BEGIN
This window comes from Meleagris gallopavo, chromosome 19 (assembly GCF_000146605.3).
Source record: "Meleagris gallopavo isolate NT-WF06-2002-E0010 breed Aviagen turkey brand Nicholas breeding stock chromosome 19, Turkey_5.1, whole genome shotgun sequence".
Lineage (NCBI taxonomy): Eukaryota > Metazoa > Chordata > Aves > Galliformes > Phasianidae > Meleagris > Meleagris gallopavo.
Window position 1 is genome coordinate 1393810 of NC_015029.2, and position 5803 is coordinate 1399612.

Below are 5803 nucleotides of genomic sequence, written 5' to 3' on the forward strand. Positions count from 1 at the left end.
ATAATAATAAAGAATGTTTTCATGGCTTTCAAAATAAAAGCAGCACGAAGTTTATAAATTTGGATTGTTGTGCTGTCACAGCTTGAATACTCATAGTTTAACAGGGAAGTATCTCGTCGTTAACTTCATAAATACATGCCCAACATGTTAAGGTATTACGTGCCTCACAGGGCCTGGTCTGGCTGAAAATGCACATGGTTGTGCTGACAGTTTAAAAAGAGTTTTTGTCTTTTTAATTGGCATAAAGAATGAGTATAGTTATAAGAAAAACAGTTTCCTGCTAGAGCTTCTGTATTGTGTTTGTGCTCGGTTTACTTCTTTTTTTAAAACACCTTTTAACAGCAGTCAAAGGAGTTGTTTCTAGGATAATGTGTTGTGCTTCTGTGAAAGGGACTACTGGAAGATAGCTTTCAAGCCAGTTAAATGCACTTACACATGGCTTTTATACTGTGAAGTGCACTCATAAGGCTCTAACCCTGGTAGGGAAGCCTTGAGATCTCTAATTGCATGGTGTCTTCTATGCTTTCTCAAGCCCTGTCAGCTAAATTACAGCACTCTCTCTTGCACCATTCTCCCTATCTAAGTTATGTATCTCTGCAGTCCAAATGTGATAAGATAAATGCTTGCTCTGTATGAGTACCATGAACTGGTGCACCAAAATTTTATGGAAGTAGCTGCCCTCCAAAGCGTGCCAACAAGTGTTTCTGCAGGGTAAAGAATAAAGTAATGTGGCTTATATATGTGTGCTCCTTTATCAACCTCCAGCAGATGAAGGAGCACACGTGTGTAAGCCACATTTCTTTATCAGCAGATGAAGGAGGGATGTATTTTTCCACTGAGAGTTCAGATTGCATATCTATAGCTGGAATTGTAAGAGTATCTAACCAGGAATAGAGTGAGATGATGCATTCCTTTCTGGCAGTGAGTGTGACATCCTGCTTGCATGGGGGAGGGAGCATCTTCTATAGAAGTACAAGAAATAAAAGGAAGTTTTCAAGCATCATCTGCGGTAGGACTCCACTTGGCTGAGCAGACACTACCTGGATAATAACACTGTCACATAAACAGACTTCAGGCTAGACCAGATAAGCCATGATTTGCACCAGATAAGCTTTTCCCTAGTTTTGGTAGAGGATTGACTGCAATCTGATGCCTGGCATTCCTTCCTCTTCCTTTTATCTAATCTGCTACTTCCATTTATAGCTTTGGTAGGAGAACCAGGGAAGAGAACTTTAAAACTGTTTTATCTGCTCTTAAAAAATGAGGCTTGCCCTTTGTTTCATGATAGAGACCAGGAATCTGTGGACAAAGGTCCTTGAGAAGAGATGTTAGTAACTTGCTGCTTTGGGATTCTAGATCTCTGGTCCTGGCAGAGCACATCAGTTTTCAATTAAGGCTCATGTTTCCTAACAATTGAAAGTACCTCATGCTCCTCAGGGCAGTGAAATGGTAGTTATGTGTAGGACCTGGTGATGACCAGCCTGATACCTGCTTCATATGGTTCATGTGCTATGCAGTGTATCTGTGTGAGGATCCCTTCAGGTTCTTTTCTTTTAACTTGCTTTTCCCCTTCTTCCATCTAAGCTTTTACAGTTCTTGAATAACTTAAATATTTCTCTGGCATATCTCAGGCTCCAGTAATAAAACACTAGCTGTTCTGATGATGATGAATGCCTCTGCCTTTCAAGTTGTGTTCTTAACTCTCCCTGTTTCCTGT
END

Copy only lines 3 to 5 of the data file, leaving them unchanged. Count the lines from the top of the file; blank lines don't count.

Lineage (NCBI taxonomy): Eukaryota > Metazoa > Chordata > Aves > Galliformes > Phasianidae > Meleagris > Meleagris gallopavo.
Window position 1 is genome coordinate 1393810 of NC_015029.2, and position 5803 is coordinate 1399612.

Below are 5803 nucleotides of genomic sequence, written 5' to 3' on the forward strand. Positions count from 1 at the left end.